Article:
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That's what makes a market

lmkwinlmkwin ✭✭
edited October 29 in Using Technical Analysis
I do appreciate the diversity of opinion that is allowed on StockCharts.com. You won't see that on Investors Business Daily. Or on Nasdaq Dorsey Wright. They do allow it on CNBC and Bloomberg, but usually ridicule the contrarian view point from the approved network message.



The other day Greg Morris essentially called anyone that uses Fibonacci in technical analysis a moron. "Junk Science; Junk Analysis!" was the title of his blog post. Later that day, Dave Keller, Chief Market Strategist at StockCharts pointed out where the moves in the market are and their Fibonacci levels.

I do appreciate all viewpoints as that's what makes a market.

Comments

  • markdmarkd mod
    edited October 30
    Out of curiosity, I read Morris' article on fibs. It seems his argument - other number series result in similar ratios - strengthens rather than weakens the fib case - that a similar ratio occurs widely in nature and so plausibly influences human behavior. If the same ratio occurs no matter how you start a series of numbers, doesn't that argue the ratio is even more pervasive? If the ratio were unique to the fib sequence, that would make it a special case and so weaken its pervasiveness.

    Nevertheless, I think Morris is right that the relevance of the ratio to market movements - especially predicting future prices - hasn't been proven scientifically. There doesn't even seem to be a widely accepted method for applying the ratios. Pointing out various instances of exact turns at a fib level doesn't prove anything. Price has to turn somewhere. It often turns at non-fib levels, and often doesn't turn at fib levels.

    So the proper way to determine usefulness would be to devise a strict and uniform method for identifying start and end points and intervals for constructing the grid (100% at the beginning to 0% at the end, 23, 38, 50, 62, 78, roughly, in between), and then identify and define behaviors at at the resulting fib levels - what is a reversal, what is a continuation, what is congestion followed by reversal or continuation, etc.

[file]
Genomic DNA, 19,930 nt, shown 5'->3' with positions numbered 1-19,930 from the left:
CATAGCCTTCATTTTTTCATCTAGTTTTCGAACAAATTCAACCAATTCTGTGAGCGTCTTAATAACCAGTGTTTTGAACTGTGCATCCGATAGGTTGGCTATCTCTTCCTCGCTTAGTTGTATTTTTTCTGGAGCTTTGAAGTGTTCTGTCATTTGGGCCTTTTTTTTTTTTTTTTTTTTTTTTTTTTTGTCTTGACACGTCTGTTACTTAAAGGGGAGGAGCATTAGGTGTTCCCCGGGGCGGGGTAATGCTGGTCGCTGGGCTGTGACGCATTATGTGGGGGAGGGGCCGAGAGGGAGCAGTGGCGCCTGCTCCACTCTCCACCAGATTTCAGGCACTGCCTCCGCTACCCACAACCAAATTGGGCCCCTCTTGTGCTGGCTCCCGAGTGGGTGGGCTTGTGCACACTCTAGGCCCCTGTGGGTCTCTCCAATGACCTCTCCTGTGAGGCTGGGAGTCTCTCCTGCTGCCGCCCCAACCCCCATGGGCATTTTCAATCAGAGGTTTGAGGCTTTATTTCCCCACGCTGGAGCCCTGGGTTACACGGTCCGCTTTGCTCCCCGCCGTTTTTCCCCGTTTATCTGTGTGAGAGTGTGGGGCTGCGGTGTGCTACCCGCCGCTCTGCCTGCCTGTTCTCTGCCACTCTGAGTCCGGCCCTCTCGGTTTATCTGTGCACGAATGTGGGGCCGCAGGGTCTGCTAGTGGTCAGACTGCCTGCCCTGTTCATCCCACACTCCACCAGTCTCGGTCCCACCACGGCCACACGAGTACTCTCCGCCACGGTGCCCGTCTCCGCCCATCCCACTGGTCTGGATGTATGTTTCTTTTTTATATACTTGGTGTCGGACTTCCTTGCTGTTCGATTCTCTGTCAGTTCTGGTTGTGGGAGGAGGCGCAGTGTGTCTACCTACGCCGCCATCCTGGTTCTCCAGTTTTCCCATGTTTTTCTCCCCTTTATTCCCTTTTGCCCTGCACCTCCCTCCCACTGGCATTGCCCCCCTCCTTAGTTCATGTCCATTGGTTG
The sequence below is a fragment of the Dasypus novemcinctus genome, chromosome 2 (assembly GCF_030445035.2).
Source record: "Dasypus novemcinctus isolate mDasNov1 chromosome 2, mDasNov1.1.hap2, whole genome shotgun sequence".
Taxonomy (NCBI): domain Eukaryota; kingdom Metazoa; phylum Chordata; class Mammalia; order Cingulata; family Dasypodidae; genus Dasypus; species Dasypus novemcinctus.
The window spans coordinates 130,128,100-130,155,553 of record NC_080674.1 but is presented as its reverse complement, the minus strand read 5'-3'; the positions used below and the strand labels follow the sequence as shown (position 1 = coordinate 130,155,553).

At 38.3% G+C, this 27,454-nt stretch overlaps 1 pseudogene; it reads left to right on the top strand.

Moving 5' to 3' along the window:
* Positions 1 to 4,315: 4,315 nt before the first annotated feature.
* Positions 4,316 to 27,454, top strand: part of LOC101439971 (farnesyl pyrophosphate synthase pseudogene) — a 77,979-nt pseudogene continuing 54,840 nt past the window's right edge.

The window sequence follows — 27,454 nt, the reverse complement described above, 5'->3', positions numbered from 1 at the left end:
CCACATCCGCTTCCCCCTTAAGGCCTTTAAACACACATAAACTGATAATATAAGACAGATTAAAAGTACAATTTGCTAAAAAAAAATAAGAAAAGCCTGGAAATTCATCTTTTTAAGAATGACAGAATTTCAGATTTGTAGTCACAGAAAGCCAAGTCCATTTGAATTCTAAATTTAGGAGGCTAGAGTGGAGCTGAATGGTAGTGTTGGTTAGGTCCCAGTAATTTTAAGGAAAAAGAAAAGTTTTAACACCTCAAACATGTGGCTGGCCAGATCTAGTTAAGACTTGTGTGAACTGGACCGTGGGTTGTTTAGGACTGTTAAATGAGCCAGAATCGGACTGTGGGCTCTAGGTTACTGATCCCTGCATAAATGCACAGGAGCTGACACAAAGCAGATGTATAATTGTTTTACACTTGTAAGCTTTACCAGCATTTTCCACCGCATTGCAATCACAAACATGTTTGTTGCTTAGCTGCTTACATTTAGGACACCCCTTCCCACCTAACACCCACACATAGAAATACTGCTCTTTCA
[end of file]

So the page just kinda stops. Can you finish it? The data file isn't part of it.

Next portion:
You would then have to come up with a random set of levels between the same start and end points. Levels might be equally divided (20, 40, 60, 80) or something else. Then you would apply the same definitions for reversal, continuation and congestion to price encounters with those levels.

    Finally, you would compare the results between the two methods (e.g. a result might be price encountered this fib level 125 times and reversed 87 times, congested and reversed 13 times, continued 12 times, congested and continued 13 times). If the results are comparable, then fibs are meaningless. If reversals concentrate around fib levels, then maybe there is something to it.

    P.S. What would it mean if reversals concentrated around the randomly chosen levels?...

    My own opinion about fibs is that they are dynamic and fractal - there are many operating at once in different time frames, just as there are many players operating simultaneously in different time frames. Longer term players influence the longer term direction of the market, and shorter term players influence lesser movements. Each can "over-rule" the other for short periods. If longer and shorter term players are in sync, the market moves mostly in one direction. If they are in conflict, you get extended (more or less congested) highs and lows. That's why actual price levels are almost never exactly on cue with predicted fib levels or times, but are often close enough for advocates to say "see!". Fibs offer more opportunities on shorter term charts (because the influence of longer term players is quiet), and they "work" better if they coincide with recent support or resistance levels. Price almost always turns on touching or crossing past support or resistance(s/r), but when planning a trade, you often have many s/r levels to choose from. The one(s) that coincide with fib levels are often a better bet.
  • I am amazed that all these bullish preachers .. (Tom Boley Cathie Woods, etc.) ... have completely missed the HUGE run in ENERGY since November 2020. .......... while their tech holdings plummeted in MASSIVE Stan Weinstein Stage 4 declines.

    This is not 20/20 hindsight. This is a blazing example of poor long term chart reading.
  • True, Tom Bowley didn't suggest too much trading in energy that I recall but he's been quite good in his market calls. He wrote about getting out of the way in January and get in the way in June.

    He's been getting more indepth on market manipulation which is a fascinating topic.
    https://stockcharts.com/articles/tradingplaces/2022/10/the-most-important-stat-that-n-918.html

    He's not a portfolio manager. Cathy Wood IS. She gets paid to do one thing. Maintain style. If you are investing in the fund or etf that is designed to put the money into a specified group of securities, they need that to maintain style. Whether that style is in favor or not is not their problem.
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